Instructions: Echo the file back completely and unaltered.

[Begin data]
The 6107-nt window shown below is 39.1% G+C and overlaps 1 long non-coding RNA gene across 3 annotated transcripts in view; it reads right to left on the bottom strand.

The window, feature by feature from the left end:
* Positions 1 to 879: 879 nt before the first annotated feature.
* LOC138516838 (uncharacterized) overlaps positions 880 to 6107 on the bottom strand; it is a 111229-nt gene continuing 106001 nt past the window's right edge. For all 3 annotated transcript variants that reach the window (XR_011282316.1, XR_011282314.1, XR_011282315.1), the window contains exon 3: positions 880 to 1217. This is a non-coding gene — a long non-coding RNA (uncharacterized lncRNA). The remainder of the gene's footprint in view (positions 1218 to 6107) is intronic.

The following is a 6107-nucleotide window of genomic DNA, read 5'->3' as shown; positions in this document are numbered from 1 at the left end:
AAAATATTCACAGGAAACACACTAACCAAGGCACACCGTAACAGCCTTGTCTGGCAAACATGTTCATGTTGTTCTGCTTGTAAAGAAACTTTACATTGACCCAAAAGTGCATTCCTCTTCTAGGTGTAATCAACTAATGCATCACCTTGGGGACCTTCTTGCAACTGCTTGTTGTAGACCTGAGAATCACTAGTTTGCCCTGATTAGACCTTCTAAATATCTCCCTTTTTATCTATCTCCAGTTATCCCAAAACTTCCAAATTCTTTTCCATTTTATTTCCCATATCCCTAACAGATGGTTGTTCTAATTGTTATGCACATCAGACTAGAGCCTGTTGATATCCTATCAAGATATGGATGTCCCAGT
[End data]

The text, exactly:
The 6107-nt window shown below is 39.1% G+C and overlaps 1 long non-coding RNA gene across 3 annotated transcripts in view; it reads right to left on the bottom strand.

The window, feature by feature from the left end:
* Positions 1 to 879: 879 nt before the first annotated feature.
* LOC138516838 (uncharacterized) overlaps positions 880 to 6107 on the bottom strand; it is a 111229-nt gene continuing 106001 nt past the window's right edge. For all 3 annotated transcript variants that reach the window (XR_011282316.1, XR_011282314.1, XR_011282315.1), the window contains exon 3: positions 880 to 1217. This is a non-coding gene — a long non-coding RNA (uncharacterized lncRNA). The remainder of the gene's footprint in view (positions 1218 to 6107) is intronic.

The following is a 6107-nucleotide window of genomic DNA, read 5'->3' as shown; positions in this document are numbered from 1 at the left end:
AAAATATTCACAGGAAACACACTAACCAAGGCACACCGTAACAGCCTTGTCTGGCAAACATGTTCATGTTGTTCTGCTTGTAAAGAAACTTTACATTGACCCAAAAGTGCATTCCTCTTCTAGGTGTAATCAACTAATGCATCACCTTGGGGACCTTCTTGCAACTGCTTGTTGTAGACCTGAGAATCACTAGTTTGCCCTGATTAGACCTTCTAAATATCTCCCTTTTTATCTATCTCCAGTTATCCCAAAACTTCCAAATTCTTTTCCATTTTATTTCCCATATCCCTAACAGATGGTTGTTCTAATTGTTATGCACATCAGACTAGAGCCTGTTGATATCCTATCAAGATATGGATGTCCCAGT